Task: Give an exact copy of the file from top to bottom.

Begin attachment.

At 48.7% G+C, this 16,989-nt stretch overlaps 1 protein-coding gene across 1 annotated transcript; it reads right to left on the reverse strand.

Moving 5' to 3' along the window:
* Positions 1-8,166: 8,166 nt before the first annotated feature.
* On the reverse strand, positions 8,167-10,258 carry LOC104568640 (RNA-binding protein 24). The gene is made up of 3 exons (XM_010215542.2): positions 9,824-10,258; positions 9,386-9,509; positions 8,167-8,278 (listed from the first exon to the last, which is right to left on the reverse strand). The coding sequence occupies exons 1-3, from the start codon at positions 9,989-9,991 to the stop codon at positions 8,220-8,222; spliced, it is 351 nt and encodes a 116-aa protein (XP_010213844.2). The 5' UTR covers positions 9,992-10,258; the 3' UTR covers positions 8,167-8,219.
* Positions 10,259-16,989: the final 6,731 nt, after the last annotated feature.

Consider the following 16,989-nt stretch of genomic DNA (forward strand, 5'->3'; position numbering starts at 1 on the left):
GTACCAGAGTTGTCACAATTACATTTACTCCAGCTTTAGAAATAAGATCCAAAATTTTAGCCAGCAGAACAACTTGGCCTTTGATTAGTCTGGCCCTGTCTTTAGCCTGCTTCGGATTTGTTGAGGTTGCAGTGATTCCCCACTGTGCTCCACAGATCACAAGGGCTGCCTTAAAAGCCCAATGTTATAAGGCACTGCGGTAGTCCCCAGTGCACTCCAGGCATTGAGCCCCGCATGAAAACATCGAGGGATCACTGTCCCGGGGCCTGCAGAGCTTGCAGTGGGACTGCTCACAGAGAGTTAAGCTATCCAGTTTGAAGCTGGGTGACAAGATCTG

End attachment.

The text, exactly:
At 48.7% G+C, this 16,989-nt stretch overlaps 1 protein-coding gene across 1 annotated transcript; it reads right to left on the reverse strand.

Moving 5' to 3' along the window:
* Positions 1-8,166: 8,166 nt before the first annotated feature.
* On the reverse strand, positions 8,167-10,258 carry LOC104568640 (RNA-binding protein 24). The gene is made up of 3 exons (XM_010215542.2): positions 9,824-10,258; positions 9,386-9,509; positions 8,167-8,278 (listed from the first exon to the last, which is right to left on the reverse strand). The coding sequence occupies exons 1-3, from the start codon at positions 9,989-9,991 to the stop codon at positions 8,220-8,222; spliced, it is 351 nt and encodes a 116-aa protein (XP_010213844.2). The 5' UTR covers positions 9,992-10,258; the 3' UTR covers positions 8,167-8,219.
* Positions 10,259-16,989: the final 6,731 nt, after the last annotated feature.

Consider the following 16,989-nt stretch of genomic DNA (forward strand, 5'->3'; position numbering starts at 1 on the left):
GTACCAGAGTTGTCACAATTACATTTACTCCAGCTTTAGAAATAAGATCCAAAATTTTAGCCAGCAGAACAACTTGGCCTTTGATTAGTCTGGCCCTGTCTTTAGCCTGCTTCGGATTTGTTGAGGTTGCAGTGATTCCCCACTGTGCTCCACAGATCACAAGGGCTGCCTTAAAAGCCCAATGTTATAAGGCACTGCGGTAGTCCCCAGTGCACTCCAGGCATTGAGCCCCGCATGAAAACATCGAGGGATCACTGTCCCGGGGCCTGCAGAGCTTGCAGTGGGACTGCTCACAGAGAGTTAAGCTATCCAGTTTGAAGCTGGGTGACAAGATCTG